As ‘All of Us’ moves to diversify medicine, its tech partners push to democratize research

By Katie Palmer, STAT

Everyone working from home this year has figured out their own ways to stay focused. For Chris Lunt, it’s a squat red sphere he keeps on his desk, painted to depict the furrowed brow of Bodhidharma, the founder of Zen Buddhism — a Daruma doll.

“It’s a doll you buy when you take on a difficult task,” explained Lunt, chief technology officer for the United States’ All of Us research program. The hollow figurine comes painted with two white, unblinking eyes: one to be filled in when the challenge begins, and the other once it has been completed.

“I’ve had this now for four years,” said Lunt, holding up his one-eyed Daruma to the camera in a recent video call. That’s when All of Us, a $1.5 billion federal initiative to collect health data from 1 million Americans of diverse backgrounds, got underway. It’s been heralded as an ambitious bet to broaden the reach of precision medicine. But the technology being developed in lockstep with All of Us also stands to democratize research.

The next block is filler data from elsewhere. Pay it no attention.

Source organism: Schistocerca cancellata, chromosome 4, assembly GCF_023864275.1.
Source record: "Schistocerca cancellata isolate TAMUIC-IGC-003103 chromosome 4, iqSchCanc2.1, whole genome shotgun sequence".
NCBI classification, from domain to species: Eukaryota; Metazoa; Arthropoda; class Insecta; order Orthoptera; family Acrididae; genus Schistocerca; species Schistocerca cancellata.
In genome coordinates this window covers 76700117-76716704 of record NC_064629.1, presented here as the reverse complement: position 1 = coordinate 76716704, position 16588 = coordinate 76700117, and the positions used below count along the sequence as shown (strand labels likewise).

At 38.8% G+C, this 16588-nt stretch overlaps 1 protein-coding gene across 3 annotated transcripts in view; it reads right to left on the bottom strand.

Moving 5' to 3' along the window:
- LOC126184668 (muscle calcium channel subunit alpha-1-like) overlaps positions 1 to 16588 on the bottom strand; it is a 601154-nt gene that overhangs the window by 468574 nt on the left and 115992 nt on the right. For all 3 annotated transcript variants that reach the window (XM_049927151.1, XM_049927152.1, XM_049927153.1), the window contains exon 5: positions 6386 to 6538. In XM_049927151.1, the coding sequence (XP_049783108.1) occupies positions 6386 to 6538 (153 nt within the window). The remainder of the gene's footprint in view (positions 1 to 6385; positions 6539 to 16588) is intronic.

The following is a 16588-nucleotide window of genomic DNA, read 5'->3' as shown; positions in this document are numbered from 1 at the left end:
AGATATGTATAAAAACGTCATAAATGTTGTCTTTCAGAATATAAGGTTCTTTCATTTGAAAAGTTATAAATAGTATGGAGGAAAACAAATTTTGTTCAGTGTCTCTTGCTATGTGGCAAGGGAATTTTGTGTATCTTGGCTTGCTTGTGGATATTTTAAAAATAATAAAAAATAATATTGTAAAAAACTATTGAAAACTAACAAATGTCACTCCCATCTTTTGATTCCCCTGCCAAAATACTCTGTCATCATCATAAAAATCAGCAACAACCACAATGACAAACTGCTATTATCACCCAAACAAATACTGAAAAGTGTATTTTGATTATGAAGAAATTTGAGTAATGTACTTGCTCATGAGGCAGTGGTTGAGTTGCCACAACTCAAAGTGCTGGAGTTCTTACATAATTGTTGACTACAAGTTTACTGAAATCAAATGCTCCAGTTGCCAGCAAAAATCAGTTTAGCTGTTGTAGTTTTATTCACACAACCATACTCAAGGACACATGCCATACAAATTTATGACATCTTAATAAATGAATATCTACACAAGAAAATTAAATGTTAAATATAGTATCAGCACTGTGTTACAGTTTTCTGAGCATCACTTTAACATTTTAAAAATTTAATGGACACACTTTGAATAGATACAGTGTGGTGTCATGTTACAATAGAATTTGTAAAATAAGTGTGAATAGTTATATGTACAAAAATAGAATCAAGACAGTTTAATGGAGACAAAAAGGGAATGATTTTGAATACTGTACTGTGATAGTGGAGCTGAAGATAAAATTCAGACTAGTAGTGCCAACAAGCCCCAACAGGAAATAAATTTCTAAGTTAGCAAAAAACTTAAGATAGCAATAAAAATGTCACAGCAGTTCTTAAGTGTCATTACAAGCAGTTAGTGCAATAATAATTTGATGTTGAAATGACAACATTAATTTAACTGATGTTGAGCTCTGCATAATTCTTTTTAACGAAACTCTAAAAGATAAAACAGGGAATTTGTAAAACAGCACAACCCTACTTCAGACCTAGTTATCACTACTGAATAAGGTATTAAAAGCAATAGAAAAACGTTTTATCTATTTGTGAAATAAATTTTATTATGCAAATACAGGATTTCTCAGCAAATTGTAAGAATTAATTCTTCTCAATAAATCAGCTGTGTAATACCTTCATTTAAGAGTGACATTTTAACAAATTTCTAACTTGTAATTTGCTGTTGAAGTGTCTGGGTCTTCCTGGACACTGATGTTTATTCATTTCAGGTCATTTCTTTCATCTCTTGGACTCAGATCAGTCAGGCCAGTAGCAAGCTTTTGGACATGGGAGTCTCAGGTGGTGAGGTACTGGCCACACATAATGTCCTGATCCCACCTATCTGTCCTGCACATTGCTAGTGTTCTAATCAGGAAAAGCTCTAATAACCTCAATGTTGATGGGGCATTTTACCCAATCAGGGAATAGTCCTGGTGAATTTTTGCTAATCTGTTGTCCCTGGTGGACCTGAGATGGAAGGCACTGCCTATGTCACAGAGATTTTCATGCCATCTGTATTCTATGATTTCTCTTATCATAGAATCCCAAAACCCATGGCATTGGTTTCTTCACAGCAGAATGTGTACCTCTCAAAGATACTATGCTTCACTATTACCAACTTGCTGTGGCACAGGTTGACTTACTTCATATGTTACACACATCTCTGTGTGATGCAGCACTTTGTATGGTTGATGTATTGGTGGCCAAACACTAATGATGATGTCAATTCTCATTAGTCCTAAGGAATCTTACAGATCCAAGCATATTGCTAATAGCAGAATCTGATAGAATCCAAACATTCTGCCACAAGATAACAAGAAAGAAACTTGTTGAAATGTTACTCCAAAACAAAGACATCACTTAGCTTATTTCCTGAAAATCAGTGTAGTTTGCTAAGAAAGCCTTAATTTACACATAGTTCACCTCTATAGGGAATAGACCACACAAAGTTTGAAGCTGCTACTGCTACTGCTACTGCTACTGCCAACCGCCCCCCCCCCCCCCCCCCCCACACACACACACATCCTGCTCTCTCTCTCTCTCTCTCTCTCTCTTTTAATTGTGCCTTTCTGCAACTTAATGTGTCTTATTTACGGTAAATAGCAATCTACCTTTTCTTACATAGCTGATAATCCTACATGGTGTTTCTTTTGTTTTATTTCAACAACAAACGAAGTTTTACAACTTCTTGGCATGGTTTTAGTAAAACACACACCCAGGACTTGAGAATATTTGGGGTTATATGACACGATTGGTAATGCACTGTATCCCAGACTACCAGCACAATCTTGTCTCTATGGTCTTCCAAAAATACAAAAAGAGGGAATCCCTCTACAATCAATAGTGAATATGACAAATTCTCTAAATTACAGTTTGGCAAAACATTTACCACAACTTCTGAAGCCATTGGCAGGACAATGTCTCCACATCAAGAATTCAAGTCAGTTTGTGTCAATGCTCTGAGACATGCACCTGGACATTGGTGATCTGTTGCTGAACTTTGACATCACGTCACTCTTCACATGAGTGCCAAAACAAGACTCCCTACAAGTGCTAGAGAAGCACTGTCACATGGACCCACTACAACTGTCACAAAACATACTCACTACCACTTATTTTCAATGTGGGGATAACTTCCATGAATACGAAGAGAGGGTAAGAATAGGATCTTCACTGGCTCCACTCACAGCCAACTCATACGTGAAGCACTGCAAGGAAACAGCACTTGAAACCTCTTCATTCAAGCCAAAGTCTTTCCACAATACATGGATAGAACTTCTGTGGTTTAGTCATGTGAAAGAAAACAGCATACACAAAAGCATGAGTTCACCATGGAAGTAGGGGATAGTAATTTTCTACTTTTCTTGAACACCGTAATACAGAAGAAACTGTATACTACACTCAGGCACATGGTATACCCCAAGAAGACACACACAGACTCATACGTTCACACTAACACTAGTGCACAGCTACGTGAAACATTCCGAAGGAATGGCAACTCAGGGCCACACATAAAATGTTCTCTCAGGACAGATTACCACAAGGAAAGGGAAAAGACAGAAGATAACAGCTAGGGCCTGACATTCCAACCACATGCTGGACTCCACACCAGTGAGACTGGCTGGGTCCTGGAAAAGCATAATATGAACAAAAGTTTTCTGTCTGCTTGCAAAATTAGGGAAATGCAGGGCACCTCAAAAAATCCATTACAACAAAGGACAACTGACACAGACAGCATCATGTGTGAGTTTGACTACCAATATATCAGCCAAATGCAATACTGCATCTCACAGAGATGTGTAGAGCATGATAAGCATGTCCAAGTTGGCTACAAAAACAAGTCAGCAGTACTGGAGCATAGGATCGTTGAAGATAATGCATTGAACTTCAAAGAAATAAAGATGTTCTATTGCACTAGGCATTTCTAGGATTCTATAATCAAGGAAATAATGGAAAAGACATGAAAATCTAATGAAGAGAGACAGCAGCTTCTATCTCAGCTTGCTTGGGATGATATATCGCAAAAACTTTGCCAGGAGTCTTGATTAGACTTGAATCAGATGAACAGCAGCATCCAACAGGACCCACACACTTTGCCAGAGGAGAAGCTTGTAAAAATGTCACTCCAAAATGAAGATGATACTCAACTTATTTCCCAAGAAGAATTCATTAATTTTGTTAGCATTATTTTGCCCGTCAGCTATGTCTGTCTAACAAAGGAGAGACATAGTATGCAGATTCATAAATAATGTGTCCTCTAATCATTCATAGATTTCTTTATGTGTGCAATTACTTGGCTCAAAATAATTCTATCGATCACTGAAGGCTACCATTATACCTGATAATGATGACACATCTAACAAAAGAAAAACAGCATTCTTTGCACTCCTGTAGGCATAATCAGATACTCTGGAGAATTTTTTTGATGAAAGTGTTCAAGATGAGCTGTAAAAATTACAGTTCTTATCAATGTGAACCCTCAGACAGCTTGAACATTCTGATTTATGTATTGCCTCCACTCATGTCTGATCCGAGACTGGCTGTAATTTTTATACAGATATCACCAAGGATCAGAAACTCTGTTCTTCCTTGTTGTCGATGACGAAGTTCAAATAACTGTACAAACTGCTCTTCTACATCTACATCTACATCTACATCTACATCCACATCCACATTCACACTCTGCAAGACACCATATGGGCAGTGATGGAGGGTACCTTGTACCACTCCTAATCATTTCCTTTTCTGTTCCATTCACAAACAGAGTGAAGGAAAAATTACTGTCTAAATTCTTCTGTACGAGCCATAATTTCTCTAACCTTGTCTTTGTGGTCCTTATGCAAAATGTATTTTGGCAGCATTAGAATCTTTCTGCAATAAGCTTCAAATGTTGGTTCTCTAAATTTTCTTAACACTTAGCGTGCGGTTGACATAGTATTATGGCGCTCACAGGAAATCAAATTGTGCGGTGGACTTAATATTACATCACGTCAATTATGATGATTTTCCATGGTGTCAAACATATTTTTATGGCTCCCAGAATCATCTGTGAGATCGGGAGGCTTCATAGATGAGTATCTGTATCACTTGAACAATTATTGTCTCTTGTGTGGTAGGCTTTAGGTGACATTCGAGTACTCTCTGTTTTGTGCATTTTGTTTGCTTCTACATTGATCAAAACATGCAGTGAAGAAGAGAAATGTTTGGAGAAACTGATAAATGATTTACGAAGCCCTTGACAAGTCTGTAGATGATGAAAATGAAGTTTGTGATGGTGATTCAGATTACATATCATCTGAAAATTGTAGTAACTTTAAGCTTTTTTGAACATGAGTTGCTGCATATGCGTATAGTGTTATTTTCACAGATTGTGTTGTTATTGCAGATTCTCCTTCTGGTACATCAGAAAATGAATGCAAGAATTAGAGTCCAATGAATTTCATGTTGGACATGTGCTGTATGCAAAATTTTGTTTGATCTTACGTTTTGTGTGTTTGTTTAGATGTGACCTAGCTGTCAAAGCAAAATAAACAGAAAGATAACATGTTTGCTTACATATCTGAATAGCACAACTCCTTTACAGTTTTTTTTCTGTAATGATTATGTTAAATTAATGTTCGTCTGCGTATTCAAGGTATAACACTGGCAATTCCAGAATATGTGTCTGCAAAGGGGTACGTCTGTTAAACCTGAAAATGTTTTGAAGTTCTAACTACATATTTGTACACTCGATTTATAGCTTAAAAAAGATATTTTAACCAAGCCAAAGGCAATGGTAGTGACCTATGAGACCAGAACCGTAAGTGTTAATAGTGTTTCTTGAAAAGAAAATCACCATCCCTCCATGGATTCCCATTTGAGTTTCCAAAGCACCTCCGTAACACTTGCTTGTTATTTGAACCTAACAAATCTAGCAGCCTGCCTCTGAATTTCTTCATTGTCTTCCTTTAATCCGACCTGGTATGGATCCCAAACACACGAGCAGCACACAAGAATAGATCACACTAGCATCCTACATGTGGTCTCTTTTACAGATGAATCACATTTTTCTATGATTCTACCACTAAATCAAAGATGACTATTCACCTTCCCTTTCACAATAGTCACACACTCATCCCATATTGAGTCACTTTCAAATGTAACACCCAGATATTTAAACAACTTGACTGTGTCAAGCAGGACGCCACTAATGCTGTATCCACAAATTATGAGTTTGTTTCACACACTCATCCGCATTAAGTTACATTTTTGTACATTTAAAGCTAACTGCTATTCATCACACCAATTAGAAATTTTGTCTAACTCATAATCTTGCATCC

“All this work was to create new science,” said Lunt. “We want to bring this research to an audience who’s been denied access. That is a participant problem, but it’s also a researcher problem.”

Over the last four years, Lunt has worked with partners at the Broad Institute, Vanderbilt University Medical Center, and Alphabet’s life science company Verily to build Researcher Workbench, a cloud-based analytics platform opened up to approved researchers around the country in recent months. As more researchers and more data enter its digital walls, the tool —  and its back end, an open-source system called Terra — will be put to the test. Read more …